PAPALOTLA, Mexico – The carnival in the small community of Papalotla, in the central Mexican state of Tlaxcala, started on Sunday with its streets full of hats adorned with long and colorful feathers, elegant costumes and meticulously hand-carved masks.
The Atltepeilhuitl Cultural Festival, celebrated on Sunday, marks the beginning of the carnival, which lasts a month in this town, and does so by fusing it with pre-Hispanic traditions.
The music and dances of the carnival are preceded by a pre-Columbian ritual in which the dancers thank and ask the god of water, Tlaloc, to provide rain for their crops, with performers from seven different states across Mexico this year, each one with its unique costume.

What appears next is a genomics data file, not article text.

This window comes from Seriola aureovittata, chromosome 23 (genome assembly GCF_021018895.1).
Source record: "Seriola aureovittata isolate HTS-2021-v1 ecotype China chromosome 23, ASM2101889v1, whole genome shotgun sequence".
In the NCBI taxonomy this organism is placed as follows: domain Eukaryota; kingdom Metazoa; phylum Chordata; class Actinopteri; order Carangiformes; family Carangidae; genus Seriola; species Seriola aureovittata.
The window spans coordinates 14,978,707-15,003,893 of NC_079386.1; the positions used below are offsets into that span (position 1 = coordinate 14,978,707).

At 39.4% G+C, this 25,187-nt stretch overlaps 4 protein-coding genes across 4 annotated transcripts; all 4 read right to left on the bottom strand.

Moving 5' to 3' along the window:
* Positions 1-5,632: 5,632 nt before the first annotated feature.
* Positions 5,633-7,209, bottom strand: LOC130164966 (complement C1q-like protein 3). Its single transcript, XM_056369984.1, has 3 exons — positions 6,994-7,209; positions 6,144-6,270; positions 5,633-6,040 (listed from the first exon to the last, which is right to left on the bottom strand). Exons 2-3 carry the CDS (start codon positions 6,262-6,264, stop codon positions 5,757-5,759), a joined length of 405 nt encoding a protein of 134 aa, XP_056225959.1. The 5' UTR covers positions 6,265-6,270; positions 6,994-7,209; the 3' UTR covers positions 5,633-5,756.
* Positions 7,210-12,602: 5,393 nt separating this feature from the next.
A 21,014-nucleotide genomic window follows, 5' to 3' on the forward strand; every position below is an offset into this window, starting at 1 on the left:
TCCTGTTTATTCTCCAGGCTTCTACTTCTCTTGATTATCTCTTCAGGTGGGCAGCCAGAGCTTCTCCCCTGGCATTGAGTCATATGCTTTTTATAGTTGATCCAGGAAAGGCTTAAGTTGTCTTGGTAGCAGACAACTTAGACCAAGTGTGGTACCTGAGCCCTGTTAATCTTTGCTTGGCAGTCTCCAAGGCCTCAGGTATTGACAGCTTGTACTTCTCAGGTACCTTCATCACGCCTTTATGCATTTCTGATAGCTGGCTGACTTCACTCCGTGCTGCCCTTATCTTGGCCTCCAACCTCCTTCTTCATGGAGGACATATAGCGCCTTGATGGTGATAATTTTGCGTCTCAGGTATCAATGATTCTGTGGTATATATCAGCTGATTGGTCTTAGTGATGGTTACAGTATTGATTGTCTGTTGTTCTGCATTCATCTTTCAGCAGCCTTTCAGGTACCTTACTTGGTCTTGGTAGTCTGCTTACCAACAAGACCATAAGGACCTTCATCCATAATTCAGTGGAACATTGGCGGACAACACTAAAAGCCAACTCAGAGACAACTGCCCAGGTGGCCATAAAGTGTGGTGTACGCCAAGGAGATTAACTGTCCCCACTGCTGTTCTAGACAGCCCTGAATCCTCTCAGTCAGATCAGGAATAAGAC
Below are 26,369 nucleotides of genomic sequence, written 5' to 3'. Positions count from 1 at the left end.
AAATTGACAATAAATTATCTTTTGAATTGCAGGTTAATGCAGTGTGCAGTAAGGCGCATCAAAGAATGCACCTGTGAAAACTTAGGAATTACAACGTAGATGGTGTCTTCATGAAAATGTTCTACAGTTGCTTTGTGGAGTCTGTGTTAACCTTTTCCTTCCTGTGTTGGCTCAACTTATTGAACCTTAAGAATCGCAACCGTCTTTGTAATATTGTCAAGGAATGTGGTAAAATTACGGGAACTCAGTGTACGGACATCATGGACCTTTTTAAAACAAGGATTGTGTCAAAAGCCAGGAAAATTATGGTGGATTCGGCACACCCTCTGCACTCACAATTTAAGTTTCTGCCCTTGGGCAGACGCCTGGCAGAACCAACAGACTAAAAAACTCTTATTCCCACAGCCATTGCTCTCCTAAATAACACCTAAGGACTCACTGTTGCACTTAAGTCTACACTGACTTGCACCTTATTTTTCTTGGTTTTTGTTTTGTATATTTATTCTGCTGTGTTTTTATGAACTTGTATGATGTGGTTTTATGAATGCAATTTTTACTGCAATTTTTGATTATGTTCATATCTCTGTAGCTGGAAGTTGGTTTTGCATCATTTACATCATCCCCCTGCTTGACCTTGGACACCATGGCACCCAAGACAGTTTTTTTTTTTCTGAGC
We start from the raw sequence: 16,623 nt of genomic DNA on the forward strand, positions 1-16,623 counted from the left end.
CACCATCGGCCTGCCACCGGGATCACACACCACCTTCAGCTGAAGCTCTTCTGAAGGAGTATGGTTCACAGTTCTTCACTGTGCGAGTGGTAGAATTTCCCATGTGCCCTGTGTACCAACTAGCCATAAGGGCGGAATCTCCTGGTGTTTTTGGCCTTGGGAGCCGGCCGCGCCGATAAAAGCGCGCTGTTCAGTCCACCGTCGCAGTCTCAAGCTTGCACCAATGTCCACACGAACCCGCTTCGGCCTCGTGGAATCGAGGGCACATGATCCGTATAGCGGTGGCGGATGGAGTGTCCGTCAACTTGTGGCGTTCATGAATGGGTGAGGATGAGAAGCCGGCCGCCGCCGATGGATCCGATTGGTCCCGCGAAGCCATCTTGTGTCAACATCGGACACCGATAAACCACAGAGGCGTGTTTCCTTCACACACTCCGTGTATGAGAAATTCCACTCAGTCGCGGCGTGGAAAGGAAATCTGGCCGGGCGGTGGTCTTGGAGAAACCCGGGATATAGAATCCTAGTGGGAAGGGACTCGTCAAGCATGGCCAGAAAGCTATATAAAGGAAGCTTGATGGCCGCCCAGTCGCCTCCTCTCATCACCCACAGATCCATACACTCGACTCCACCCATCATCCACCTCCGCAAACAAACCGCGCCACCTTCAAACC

With the aim of preserving the richness of their pre-Hispanic identity and carnivals, the cultural association Atltepeilhuitl has been holding this festival for 13 years and managed to gather thousands of spectators each year to the community of Papalotla, located 126 km from Mexico City.
Together with the unusual hand-carved wooden masks, the typical costume of Papalotla carnival is that of a “Charro,” or Mexican Cowboy, and represents Mother Nature.
Embroidered with roses, the cloak represents the fertility of the earth, the feathers of the hat embody the clouds and the beads and sequins symbolize raindrops and water springs.
“Our ancestors performed this ritual before the Spaniards’ arrival to ask for water and the fertility of the crops. With the arrival of the Spaniards this festivity was abolished. They prohibited it,” Primitivo Morales, a high school teacher in the community of Papalotla, told EFE.
However, over the years the local Catholic Church rescued this ritual and incorporated it into the celebrations of the carnival.